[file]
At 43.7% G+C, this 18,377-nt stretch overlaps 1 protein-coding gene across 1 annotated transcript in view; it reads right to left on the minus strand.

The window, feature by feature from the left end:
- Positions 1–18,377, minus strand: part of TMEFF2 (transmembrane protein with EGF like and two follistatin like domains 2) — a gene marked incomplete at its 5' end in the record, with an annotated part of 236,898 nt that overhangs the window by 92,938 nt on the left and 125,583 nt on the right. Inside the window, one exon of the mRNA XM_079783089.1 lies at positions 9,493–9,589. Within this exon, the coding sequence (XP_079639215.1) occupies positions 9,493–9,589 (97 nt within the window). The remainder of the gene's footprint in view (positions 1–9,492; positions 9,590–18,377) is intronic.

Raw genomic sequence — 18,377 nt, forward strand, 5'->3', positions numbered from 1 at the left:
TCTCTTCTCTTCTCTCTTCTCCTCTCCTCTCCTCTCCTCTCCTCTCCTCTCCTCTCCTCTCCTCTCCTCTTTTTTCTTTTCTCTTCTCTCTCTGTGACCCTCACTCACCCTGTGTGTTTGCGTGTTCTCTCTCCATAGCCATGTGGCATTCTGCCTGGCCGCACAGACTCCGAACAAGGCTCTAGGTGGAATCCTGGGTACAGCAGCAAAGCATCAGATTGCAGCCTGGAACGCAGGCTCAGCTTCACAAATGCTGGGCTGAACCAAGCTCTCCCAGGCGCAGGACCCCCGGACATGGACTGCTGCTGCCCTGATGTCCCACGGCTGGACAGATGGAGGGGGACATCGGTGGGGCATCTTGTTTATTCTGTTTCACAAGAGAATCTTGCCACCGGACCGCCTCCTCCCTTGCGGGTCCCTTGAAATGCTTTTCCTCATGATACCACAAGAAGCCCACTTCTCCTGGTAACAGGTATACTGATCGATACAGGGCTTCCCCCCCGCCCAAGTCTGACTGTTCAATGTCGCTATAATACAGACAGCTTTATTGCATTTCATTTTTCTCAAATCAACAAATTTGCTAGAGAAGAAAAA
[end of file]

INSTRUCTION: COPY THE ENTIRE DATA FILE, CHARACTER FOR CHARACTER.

At 43.7% G+C, this 18,377-nt stretch overlaps 1 protein-coding gene across 1 annotated transcript in view; it reads right to left on the minus strand.

The window, feature by feature from the left end:
- Positions 1–18,377, minus strand: part of TMEFF2 (transmembrane protein with EGF like and two follistatin like domains 2) — a gene marked incomplete at its 5' end in the record, with an annotated part of 236,898 nt that overhangs the window by 92,938 nt on the left and 125,583 nt on the right. Inside the window, one exon of the mRNA XM_079783089.1 lies at positions 9,493–9,589. Within this exon, the coding sequence (XP_079639215.1) occupies positions 9,493–9,589 (97 nt within the window). The remainder of the gene's footprint in view (positions 1–9,492; positions 9,590–18,377) is intronic.

Raw genomic sequence — 18,377 nt, forward strand, 5'->3', positions numbered from 1 at the left:
TCTCTTCTCTTCTCTCTTCTCCTCTCCTCTCCTCTCCTCTCCTCTCCTCTCCTCTCCTCTCCTCTCCTCTTTTTTCTTTTCTCTTCTCTCTCTGTGACCCTCACTCACCCTGTGTGTTTGCGTGTTCTCTCTCCATAGCCATGTGGCATTCTGCCTGGCCGCACAGACTCCGAACAAGGCTCTAGGTGGAATCCTGGGTACAGCAGCAAAGCATCAGATTGCAGCCTGGAACGCAGGCTCAGCTTCACAAATGCTGGGCTGAACCAAGCTCTCCCAGGCGCAGGACCCCCGGACATGGACTGCTGCTGCCCTGATGTCCCACGGCTGGACAGATGGAGGGGGACATCGGTGGGGCATCTTGTTTATTCTGTTTCACAAGAGAATCTTGCCACCGGACCGCCTCCTCCCTTGCGGGTCCCTTGAAATGCTTTTCCTCATGATACCACAAGAAGCCCACTTCTCCTGGTAACAGGTATACTGATCGATACAGGGCTTCCCCCCCGCCCAAGTCTGACTGTTCAATGTCGCTATAATACAGACAGCTTTATTGCATTTCATTTTTCTCAAATCAACAAATTTGCTAGAGAAGAAAAA